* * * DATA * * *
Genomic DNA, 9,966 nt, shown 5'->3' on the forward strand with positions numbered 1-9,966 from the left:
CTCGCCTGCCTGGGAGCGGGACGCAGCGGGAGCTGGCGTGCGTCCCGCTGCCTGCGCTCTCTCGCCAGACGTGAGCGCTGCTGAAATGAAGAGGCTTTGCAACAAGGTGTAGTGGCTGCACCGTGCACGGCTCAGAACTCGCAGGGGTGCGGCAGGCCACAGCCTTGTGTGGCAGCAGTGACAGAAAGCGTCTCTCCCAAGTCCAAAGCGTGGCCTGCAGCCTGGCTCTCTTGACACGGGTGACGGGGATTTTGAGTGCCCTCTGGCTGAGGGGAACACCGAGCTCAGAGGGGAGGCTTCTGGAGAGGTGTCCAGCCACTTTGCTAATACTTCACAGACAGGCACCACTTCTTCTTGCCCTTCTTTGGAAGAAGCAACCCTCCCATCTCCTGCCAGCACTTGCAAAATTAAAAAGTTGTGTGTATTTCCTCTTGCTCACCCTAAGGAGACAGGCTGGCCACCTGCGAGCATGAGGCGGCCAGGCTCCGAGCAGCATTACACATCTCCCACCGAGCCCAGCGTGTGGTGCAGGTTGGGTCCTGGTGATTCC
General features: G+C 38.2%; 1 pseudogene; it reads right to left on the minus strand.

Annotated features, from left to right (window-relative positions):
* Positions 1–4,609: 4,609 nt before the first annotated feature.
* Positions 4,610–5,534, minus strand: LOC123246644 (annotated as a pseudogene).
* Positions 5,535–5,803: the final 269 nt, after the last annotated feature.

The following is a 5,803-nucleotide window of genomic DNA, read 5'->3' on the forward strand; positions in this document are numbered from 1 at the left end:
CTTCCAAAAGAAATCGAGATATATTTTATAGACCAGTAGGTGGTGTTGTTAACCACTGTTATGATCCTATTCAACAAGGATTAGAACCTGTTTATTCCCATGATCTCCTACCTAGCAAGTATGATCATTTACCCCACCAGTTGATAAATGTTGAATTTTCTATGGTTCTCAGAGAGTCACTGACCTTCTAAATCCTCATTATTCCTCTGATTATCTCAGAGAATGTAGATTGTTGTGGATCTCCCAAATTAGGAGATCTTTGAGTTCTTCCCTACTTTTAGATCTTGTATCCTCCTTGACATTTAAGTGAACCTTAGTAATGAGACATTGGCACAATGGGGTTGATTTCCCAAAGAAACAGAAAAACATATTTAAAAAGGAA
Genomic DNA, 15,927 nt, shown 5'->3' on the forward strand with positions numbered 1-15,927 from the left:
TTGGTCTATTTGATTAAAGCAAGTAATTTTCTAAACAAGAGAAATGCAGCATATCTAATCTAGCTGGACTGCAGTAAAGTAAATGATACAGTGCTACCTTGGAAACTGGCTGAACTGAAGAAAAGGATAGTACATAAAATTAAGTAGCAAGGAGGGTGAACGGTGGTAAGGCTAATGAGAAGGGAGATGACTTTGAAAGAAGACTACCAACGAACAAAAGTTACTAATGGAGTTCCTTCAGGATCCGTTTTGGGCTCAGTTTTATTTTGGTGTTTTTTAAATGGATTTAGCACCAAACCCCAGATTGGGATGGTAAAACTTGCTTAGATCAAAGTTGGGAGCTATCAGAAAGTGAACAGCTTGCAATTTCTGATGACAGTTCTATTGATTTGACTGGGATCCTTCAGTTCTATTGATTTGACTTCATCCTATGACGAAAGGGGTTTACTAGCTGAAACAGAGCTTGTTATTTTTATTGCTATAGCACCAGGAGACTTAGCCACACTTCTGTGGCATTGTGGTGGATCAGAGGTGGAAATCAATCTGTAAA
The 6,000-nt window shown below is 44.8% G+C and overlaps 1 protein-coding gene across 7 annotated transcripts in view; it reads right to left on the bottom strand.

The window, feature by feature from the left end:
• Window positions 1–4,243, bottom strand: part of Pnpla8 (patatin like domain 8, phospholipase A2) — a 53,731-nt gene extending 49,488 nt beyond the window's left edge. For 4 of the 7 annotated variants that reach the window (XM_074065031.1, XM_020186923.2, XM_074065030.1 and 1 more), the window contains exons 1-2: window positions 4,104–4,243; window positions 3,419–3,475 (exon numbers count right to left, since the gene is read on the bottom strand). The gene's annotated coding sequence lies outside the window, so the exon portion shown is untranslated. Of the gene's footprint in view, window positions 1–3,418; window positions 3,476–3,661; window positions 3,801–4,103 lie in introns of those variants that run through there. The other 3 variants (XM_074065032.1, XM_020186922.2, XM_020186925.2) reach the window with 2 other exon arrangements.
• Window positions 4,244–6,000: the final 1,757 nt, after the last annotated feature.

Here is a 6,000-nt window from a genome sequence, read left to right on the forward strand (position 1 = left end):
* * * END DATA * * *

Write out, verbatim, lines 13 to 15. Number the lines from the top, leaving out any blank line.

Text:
The window, feature by feature from the left end:
• Window positions 1–4,243, bottom strand: part of Pnpla8 (patatin like domain 8, phospholipase A2) — a 53,731-nt gene extending 49,488 nt beyond the window's left edge. For 4 of the 7 annotated variants that reach the window (XM_074065031.1, XM_020186923.2, XM_074065030.1 and 1 more), the window contains exons 1-2: window positions 4,104–4,243; window positions 3,419–3,475 (exon numbers count right to left, since the gene is read on the bottom strand). The gene's annotated coding sequence lies outside the window, so the exon portion shown is untranslated. Of the gene's footprint in view, window positions 1–3,418; window positions 3,476–3,661; window positions 3,801–4,103 lie in introns of those variants that run through there. The other 3 variants (XM_074065032.1, XM_020186922.2, XM_020186925.2) reach the window with 2 other exon arrangements.
• Window positions 4,244–6,000: the final 1,757 nt, after the last annotated feature.